In this installment of a 13-part series of articles, The Combustion Institute recognizes the 2019 Distinguished Papers selected from among the scientific papers presented during the 37th International Symposium on Combustion. Congratulations to Alanna Y. Cooney and Simcha L. Singer for winning the DPA in the Spray, Droplet, and Supercritical Combustion colloquium.

Their authoritative paper, A hybrid droplet vaporization-chemical surrogate approach for emulating vaporization, physical properties, and chemical combustion behavior of multicomponent fuels, has substantially improved research in spray combustion and the predictive modeling of multicomponent droplet vaporization. This research employed a hybrid approach, combining droplet vaporization models with surrogate fuel models to address the issue of preferential vaporization.

Typically, surrogates used in CFD simulations of spray combustion contain a limited number of hydrocarbon species that emulate the behavior of the real fuel. These surrogates are formulated to match the combustion properties of the full fuel if it existed in the gas-phase in the same proportions as in the original liquid. However, because species vaporize at different rates (preferential vaporization) the gas-phase composition is not identical to that of the full liquid fuel and may vary spatially. Therefore, CFD simulations using these surrogates may not accurately predict the combustion properties of the gas-phase.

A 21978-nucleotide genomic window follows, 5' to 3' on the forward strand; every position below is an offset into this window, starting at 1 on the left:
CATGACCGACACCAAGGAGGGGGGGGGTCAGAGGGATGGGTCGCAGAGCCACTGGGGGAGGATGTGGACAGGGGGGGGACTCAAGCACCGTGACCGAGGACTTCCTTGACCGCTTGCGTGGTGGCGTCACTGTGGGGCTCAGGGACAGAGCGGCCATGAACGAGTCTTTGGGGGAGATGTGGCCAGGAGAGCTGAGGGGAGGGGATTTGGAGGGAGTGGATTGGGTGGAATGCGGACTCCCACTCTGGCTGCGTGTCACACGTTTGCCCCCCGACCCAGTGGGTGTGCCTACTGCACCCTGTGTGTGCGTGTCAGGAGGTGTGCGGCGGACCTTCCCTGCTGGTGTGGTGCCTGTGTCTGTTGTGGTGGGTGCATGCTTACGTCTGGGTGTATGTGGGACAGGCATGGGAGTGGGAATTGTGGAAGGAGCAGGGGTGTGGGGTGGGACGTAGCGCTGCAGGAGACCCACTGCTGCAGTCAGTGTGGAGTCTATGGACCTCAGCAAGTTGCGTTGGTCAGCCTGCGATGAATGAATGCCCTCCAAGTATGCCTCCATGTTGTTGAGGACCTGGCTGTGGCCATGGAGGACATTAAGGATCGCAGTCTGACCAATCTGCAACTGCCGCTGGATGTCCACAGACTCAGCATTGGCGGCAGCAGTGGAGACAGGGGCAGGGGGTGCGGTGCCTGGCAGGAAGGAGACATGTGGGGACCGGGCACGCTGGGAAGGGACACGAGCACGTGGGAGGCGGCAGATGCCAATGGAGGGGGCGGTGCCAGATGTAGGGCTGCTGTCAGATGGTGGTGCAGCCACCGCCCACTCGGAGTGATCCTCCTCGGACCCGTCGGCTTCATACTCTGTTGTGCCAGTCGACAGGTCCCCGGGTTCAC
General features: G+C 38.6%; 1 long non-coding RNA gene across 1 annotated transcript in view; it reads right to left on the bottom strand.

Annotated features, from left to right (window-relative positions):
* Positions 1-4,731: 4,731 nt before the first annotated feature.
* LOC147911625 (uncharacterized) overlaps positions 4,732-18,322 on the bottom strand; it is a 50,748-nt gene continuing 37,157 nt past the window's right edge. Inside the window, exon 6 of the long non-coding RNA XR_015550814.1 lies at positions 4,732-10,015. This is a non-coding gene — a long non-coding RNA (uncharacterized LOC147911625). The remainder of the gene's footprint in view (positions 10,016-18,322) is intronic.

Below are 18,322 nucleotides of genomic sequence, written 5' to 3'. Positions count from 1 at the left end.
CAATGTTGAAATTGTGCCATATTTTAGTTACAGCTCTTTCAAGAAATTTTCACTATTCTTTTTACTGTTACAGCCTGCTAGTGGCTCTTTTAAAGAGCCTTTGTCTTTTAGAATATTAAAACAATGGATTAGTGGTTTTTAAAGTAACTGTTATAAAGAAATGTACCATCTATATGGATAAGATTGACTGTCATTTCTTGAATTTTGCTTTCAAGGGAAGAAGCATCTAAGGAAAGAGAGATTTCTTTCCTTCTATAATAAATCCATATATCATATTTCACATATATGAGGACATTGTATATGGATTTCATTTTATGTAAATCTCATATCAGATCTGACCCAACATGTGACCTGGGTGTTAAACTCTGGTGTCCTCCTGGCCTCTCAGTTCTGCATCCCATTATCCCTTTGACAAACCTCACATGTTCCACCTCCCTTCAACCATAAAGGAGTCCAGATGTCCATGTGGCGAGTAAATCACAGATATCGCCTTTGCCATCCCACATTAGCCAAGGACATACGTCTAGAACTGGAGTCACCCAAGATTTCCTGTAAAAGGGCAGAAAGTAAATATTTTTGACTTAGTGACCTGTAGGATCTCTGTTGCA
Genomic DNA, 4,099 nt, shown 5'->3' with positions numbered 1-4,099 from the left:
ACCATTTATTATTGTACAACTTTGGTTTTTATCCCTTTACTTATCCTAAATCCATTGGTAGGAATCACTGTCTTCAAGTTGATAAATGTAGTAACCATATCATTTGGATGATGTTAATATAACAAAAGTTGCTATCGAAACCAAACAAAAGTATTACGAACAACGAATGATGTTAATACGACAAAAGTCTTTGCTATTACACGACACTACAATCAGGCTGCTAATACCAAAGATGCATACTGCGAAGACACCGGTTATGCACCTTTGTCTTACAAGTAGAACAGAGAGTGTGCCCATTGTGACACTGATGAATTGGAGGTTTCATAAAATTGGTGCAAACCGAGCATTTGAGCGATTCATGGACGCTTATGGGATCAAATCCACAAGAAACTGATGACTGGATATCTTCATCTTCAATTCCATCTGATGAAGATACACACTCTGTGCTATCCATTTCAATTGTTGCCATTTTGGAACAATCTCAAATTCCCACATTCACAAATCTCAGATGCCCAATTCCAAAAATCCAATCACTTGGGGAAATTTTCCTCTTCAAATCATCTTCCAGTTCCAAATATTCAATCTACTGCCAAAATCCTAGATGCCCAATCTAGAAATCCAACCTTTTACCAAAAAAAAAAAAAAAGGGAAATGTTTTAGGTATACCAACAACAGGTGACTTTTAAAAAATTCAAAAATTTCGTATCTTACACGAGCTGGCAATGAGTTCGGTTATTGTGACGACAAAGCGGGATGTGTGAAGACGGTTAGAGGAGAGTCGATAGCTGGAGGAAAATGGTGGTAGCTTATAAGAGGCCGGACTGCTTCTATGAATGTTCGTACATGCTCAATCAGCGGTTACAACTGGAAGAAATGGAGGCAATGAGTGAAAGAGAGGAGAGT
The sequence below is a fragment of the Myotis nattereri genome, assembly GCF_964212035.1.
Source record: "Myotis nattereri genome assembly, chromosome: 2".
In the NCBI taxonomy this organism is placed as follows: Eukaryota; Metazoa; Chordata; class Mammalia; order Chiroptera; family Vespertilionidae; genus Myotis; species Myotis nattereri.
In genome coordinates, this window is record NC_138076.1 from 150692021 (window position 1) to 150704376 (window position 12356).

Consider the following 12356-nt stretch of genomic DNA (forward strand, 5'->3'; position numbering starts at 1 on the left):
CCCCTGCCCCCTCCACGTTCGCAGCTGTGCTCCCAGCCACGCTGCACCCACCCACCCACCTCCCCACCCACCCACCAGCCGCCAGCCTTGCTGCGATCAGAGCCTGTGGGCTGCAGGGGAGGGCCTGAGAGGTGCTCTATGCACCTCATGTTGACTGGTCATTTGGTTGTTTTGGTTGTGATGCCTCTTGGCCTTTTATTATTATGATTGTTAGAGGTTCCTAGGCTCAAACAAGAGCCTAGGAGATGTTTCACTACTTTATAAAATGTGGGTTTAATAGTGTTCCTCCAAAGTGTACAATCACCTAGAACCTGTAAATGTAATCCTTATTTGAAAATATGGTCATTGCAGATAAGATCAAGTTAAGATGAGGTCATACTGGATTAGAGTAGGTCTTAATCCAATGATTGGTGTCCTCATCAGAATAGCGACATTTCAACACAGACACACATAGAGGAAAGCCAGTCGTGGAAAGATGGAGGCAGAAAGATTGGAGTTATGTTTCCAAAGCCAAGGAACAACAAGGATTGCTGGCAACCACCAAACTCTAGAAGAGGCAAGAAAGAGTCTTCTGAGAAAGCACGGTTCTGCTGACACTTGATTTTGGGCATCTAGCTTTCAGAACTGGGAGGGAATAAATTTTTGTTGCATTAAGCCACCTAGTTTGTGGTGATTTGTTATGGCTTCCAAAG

Their hybrid approach employs a computationally efficient “continuous thermodynamic” droplet vaporization model that can be used to generate a time-varying surrogate flux that matches the combustion properties in the flux from a vaporizing droplet comprised of the full fuel. The impact of their hybrid approach is increased accuracy and predictive capabilities for CFD codes for spray combustion and a better representation of the effects of preferential vaporization. The goal of improving the accuracy of CFD codes is ultimately to lead to more efficient, stable and powerful engines.

The team began their efforts to combine continuous thermodynamic methods for droplet vaporization with surrogate generation in late summer of 2017. They performed their research and supporting work at Marquette University. The team continues to improve upon the flexibility and efficiency of their hybrid approach.

Over 1,600 papers were submitted to the 37th Symposium in 13 combustion science colloquia. Those papers were categorized by teams of colloquium coordinators and co-chairs, and then distributed to approximately 1,000 scientific reviewers. One paper in each discipline was awarded the recognition of Distinguished Paper.

The 13 Distinguished Papers undergo committee review for consideration to receive the Silver Combustion Medal that will be awarded during the 38th International Symposium in Adelaide, Australia. A paper selected for this honor exemplifies quality, achievement, and significance to advance a field of combustion science. Distinguished papers are selected biennially from among the scientific papers presented during the International Symposium on Combustion and accepted for publication in the Proceedings of The Combustion Institute.